The End of Project Failure
More than ever before, project managers are looking to technology help mitigate the risk of project failure. According to a recent list of Top 10 Project Management Trends, "the implementation of new PPM solutions [in 2010] will soar. Program and project managers, under pressure from senior management to demonstrate project portfolio performance and its impact on the enterprise, will make the pitch for -- and win -- resources to implement project portfolio management solutions."
The reason is clear: Project failure rates continue to climb. While project management software does have the potential to make projects more successful, it can only do so when combined with the power of efficient processes and strong project managers.
Here are some steps to ensure that you have what it takes to make your technology successful.
1. Use Time Tracking Data to Determine Project Cost
People dislike tracking their time for a number of reasons. Some believe that it wastes time that they could be spending on more important work, while others are suspicious that management does not trust them. If team members do not know what the time data will be used for or why it is being tracked, it can be difficult to get them on board.
Yet time data is crucial if you want to understand your true cost per project. If you do not know how much time your team members are spending on various projects, you do not really know how much the projects cost. A project that is a large resource drain can be much more expensive than the numbers in the budget indicate.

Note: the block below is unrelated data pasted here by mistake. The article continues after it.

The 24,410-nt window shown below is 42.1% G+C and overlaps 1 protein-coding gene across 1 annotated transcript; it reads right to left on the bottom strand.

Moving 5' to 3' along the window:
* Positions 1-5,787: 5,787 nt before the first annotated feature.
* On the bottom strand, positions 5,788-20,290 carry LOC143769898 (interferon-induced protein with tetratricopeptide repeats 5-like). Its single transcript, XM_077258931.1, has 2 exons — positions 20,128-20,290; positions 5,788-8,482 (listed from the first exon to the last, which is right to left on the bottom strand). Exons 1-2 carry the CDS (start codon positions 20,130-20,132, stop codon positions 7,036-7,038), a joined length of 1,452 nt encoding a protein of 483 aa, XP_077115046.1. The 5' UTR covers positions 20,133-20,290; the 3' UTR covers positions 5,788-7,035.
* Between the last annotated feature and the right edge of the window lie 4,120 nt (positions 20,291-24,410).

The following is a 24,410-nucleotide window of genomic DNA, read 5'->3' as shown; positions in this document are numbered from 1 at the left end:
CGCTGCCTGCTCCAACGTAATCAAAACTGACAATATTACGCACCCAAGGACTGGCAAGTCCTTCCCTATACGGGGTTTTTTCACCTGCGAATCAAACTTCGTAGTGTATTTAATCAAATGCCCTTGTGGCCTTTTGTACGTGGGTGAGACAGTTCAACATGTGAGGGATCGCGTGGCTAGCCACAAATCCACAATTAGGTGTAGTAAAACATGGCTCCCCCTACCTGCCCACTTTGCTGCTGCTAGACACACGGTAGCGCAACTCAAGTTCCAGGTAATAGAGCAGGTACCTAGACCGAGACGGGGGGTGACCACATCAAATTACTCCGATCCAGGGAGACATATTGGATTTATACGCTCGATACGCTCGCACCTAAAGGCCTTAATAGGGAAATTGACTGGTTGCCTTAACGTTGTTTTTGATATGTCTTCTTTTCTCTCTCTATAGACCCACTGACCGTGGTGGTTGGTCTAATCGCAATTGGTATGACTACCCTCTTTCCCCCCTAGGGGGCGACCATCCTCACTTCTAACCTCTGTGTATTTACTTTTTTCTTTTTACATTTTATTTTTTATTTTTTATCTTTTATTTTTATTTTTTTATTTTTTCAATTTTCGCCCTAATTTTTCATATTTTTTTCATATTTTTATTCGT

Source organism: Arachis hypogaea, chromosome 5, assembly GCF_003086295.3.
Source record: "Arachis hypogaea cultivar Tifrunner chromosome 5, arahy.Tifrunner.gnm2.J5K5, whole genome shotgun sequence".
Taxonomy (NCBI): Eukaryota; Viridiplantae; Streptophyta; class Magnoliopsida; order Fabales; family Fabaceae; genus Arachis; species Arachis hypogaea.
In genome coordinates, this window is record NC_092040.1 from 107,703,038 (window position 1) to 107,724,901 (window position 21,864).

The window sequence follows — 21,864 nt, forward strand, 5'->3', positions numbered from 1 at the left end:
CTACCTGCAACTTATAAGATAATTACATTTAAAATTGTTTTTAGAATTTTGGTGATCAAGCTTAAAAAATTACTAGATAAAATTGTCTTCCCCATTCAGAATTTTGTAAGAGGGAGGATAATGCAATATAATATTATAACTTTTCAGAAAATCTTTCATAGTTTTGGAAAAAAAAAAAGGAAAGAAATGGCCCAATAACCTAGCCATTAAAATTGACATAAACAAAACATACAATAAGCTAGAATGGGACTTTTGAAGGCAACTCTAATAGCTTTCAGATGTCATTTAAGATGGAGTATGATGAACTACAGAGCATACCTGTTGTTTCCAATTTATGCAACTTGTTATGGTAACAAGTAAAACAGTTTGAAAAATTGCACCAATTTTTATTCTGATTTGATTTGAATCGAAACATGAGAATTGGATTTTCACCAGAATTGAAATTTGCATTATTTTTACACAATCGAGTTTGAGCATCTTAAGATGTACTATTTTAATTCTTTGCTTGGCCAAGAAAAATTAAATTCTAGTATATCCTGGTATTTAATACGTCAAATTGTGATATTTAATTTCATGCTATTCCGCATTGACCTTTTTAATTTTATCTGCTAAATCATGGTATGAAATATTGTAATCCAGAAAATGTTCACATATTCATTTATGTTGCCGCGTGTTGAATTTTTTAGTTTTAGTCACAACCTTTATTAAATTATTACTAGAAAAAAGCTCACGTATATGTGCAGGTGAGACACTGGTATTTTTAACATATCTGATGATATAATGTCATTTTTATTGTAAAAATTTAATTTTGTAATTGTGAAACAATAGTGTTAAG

Not only that, but if you are asked by senior management to cut 10 percent, how will you know where to cut? You do not know where your profit lies. Having team members track their time by project (and specifically by task) gives you the knowledge necessary to make the right decisions.
A software solution for project time tracking will only help you to accomplish these goals if you can get your employees to use it. Usually, you can get people on board by explaining how the data will help the company in general or them in particular. For example, if your employees know that by tracking their time, they are minimizing the risk of their manager incorrectly estimating their tasks (e.g., scheduling them for 10 hours when the task will really take 15), they will gladly help. Some managers also opt to create a rewards system for time reporting.
2. Know Who Is Available for Task Assignments
Once you get employees to track time, you must ensure that the system you are using will make the most of your data. Choose a project management system that will integrate with your other systems for payroll, DCAA (Defense Contract Audit Agency) compliance, billing, etc. If you don't, employees will most likely wind up tracking their time in a number of different systems, which is inefficient and bad for morale.
Integrating this data instead helps you to understand who is over- and under-allocated, who is behind on their work, and who is available to work on your project next month. Can you really afford to make scheduling decisions without this information?
Some project management solutions will also allow you to perform a "what-if analysis" before assigning work to resources so that you can see the potential impact of assignments beforehand. Project managers can consequently avoid unnecessary risk and take the guesswork out of planning.
3. Keep Track of Actual Remaining Work
Anyone else tired of asking for status updates and hearing that the task is 90 percent done? That always seems the be the answer, doesn't it? Updates based on percent complete cannot provide insight into how much longer certain tasks will take or whether or not the project will be late. This is why a project management system where employees track time against tasks is necessary.